So according to certain sources, the MCU is thinking of turning Professor X (Charles Xavier) and Magneto (Erik Lehnsherr) into people of color. While I’m all for diversity on the big screen, this might not be the best option for the MCU to take, considering how actual characters of color in the X-Men franchise have been ignored in the film series.
The core X-Men team is all white. We have Professor X, Jean Grey, Cyclops, Beast, Iceman, and Angel. Marvel Comics tried to diversify it by revealing that Bobby Drake/Iceman was always gay. However, it didn’t counter the fact that the team is still all white.
And you know what? There’s nothing wrong with that, considering the time period in which this comic book superhero team was created (and even the inspiration). Also, the X-Men comics have always been a renowned leader when it comes to racial and sexual representation. So, points to the series for becoming better with time.
But the current reports about the MCU considering making Prof X and Magneto into mutants of color is what irritates me. I don’t see any reason why such a change needs to be made, because the X-Men already have a wide range of fan-favorite mutants of color to choose from.
Modifying Charles and Erik in such a manner seems like Marvel’s way of trying to address some fandom concerns (poorly). Many in the fandom aren’t happy with how FOX designed the live-action film series to be all about white mutants. Even though Storm was in the cast, she was nothing more than a background character.
So the current news makes it seem like, instead of the MCU focusing on actual mutants of color, the studio has decided to repackage Prof X and Magneto. It’s as if the MCU is saying that Prof X and Magneto are still going to be the focus of the upcoming films (or streaming content or whatever), but it won’t be too bad because this time they won’t be white!
I mean, come on!
Changing the race of white characters and then using them to (quite possibly) continue ignoring characters who were diverse from the beginning is not well-written representation.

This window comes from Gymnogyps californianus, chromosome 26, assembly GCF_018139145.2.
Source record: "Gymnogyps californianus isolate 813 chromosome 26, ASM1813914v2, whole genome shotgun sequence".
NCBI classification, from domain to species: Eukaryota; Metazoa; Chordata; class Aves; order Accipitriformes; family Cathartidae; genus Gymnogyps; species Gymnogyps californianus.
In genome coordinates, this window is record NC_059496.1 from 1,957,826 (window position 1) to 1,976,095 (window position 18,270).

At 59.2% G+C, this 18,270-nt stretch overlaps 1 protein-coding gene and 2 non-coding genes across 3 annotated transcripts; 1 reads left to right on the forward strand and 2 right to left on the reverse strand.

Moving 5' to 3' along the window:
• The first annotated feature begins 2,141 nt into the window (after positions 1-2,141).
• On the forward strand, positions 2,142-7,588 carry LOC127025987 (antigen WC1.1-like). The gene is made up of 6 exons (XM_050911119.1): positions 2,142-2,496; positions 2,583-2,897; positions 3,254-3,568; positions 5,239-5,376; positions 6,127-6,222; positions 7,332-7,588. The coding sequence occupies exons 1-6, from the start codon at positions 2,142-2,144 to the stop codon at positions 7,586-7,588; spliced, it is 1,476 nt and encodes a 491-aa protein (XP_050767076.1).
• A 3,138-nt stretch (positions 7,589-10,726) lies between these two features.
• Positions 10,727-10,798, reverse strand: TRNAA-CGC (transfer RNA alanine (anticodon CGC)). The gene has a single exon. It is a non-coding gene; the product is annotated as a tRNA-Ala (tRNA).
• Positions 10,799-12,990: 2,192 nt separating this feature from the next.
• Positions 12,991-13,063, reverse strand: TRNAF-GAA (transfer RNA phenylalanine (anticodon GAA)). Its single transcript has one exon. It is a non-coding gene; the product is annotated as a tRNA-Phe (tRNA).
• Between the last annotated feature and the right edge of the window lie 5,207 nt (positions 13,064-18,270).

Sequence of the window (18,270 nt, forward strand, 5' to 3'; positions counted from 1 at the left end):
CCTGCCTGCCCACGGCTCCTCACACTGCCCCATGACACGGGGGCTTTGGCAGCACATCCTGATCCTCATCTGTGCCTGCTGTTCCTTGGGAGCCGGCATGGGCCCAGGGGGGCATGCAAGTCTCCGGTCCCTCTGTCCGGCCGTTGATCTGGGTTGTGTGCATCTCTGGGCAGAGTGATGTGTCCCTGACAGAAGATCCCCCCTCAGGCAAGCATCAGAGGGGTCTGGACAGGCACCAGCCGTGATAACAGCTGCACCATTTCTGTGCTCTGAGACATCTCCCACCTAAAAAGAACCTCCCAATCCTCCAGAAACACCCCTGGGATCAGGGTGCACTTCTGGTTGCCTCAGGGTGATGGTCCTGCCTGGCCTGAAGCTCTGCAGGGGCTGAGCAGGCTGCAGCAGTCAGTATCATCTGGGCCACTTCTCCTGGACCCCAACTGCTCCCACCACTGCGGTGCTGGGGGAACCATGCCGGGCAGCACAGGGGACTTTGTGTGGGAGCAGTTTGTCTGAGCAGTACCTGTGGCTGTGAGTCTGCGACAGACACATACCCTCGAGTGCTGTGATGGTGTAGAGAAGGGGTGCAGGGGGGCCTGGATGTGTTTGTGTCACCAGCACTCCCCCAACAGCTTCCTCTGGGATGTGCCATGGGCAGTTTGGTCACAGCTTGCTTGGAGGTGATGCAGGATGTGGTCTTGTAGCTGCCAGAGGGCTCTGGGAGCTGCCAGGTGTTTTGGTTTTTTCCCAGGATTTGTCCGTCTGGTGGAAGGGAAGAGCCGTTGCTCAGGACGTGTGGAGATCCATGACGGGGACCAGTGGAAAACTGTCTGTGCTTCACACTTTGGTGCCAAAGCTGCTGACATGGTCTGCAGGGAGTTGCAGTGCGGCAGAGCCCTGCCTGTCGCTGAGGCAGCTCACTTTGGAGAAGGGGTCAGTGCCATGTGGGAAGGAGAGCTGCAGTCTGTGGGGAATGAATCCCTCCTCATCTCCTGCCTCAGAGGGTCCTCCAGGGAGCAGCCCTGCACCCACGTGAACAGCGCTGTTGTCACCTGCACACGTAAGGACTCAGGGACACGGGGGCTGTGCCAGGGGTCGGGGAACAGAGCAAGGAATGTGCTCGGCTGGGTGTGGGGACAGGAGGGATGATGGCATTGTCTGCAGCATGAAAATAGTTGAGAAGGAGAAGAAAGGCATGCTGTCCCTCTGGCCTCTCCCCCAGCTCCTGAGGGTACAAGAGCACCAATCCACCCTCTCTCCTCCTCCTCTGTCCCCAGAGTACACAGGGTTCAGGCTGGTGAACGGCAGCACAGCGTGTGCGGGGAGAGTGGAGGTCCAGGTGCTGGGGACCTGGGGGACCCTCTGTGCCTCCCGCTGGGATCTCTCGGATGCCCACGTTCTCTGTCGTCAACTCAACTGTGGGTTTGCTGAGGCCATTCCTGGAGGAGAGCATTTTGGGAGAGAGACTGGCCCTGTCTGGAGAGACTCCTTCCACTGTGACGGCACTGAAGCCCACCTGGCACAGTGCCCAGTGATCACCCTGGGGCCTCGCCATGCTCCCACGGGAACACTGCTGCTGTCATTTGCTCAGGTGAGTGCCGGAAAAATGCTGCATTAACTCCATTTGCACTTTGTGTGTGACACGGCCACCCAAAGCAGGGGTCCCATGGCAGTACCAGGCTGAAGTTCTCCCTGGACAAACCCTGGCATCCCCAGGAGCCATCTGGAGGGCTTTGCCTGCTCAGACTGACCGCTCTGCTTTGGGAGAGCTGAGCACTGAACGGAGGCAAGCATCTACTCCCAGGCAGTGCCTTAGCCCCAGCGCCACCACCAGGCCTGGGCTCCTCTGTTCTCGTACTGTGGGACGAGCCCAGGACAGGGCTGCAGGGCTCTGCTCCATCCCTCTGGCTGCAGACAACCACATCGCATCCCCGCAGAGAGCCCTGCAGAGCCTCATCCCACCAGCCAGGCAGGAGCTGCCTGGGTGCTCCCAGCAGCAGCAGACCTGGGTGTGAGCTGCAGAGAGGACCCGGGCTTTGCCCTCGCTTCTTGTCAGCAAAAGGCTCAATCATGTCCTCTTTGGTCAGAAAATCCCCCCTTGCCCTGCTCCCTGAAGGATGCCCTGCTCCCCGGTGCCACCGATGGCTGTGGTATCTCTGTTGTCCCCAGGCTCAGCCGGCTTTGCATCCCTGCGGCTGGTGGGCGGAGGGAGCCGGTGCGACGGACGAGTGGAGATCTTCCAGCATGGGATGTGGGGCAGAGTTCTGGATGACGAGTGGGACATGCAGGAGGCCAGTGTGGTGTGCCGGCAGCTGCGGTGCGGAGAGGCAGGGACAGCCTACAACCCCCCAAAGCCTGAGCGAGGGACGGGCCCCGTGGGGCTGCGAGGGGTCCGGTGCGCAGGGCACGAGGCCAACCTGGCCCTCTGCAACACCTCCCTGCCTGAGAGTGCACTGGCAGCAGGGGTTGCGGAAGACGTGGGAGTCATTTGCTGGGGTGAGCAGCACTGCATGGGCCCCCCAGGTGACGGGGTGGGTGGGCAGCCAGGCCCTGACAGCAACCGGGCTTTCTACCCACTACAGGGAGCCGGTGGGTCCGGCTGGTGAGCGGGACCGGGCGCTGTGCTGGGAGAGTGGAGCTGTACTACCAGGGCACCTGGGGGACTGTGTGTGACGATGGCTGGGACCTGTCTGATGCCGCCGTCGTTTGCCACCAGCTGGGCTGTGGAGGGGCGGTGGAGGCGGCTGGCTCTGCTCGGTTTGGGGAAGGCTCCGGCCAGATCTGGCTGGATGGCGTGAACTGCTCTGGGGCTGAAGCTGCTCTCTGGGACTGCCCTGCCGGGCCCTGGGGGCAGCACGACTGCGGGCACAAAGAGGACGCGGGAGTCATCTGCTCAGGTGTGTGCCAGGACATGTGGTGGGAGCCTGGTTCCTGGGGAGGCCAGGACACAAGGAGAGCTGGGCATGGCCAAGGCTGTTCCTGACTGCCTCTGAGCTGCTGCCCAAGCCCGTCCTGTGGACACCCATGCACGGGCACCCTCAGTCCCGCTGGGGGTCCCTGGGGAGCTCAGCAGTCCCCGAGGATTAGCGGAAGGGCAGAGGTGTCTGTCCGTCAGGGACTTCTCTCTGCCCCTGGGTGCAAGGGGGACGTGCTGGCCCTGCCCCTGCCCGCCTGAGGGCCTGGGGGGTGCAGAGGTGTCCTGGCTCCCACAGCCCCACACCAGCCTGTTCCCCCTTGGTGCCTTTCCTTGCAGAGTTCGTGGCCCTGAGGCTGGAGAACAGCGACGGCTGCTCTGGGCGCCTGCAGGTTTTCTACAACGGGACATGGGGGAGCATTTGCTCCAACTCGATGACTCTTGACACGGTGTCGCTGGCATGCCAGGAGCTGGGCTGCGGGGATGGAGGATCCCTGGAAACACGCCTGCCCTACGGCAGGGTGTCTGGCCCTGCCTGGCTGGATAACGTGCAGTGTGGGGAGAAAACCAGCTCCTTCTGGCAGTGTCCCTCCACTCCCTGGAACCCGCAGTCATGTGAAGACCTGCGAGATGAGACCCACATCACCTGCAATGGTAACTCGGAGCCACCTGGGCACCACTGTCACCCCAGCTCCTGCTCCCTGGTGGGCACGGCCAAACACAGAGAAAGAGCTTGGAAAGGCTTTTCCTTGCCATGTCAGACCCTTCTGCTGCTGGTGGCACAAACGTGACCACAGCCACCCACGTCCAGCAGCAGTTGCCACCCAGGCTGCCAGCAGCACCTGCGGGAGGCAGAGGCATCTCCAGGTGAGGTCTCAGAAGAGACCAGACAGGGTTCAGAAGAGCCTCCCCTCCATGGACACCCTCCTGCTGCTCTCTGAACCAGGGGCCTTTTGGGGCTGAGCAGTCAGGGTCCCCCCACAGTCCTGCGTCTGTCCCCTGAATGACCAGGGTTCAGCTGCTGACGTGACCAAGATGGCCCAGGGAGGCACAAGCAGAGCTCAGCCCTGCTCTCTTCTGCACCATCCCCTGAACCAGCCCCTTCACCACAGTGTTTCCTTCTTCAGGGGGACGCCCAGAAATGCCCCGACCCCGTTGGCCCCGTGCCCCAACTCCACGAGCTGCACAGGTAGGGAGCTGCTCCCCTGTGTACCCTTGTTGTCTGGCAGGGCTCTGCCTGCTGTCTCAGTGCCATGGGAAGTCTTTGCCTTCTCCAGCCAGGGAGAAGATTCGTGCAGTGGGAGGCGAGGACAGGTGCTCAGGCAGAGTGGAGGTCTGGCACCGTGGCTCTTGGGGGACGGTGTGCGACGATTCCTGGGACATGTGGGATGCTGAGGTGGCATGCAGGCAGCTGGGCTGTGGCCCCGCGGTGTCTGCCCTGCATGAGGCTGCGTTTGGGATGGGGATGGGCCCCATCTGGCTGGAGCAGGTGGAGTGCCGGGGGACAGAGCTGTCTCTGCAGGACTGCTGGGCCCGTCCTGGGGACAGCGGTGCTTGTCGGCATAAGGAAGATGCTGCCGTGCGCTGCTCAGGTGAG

And quite frankly, if the MCU decides to make freaking Jean Grey a WOC and still have Storm be a background character, I will riot!
Right now my mind is running such a scenario:
MCU Exec 1: We’re still writing a story focusing on Jean, right?
MCU Exec 2: Yes. But I worry about the online fandom talking about the film not being diverse enough. They keep crying about Storm deserving a bigger role.
MCU Exec 1: Nah! Don’t worry. We’ll just repackage Jean Grey. Let’s make her African-American? Perhaps even Chinese-American so we don’t have to deal with Jubilee? Or perhaps even a more diverse mix to check all the boxes? We’re already making Prof X, Magneto, and Wolverine of color.
MCU Exec 2: So, about Storm’s role?
MCU Exec 1: Jean will cover all the female diversity boxes. Don’t worry.
So, in the end, we’re still basically getting stories about white characters, but this time, differently repackaged while actual mutants of color continue playing support. This is like, in a sense, simply giving white characters a tan or a darker skin foundation job to have them still be the leads while appeasing an audience that would like to see diversity.
Again, it wouldn’t be an issue for me if the X-Men franchise didn’t already have a diverse (and well-known) cast to choose from.
I mean, I’m okay with the MCU deciding to make certain members of the Fantastic Four of color, and using them to tell some well-written stories.
Of course, the MCU’s X-Men films might focus more on actual fictional characters of color (time will tell), but the current development about Professor X and Magneto has made me cautious.
There’s also the concern about Erik’s Jewish heritage. He was born to a Jewish family and was sent to Auschwitz. It’s a major part of his backstory. Will the MCU be going the Jewish-person-of-color route with him? Are they going to erase his Jewish heritage?
Anyway, we’ll find out what the MCU plans to do with the mutants soon enough.
Feel free to share your thoughts with us.
Farid has a Double Masters in Psychology and Biotechnology as well as an M.Phil in Molecular Genetics. He is the author of numerous books including Missing in Somerville, and The Game Master of Somerville. He gives us insight into comics, books, TV shows, anime/manga, video games, and movies.
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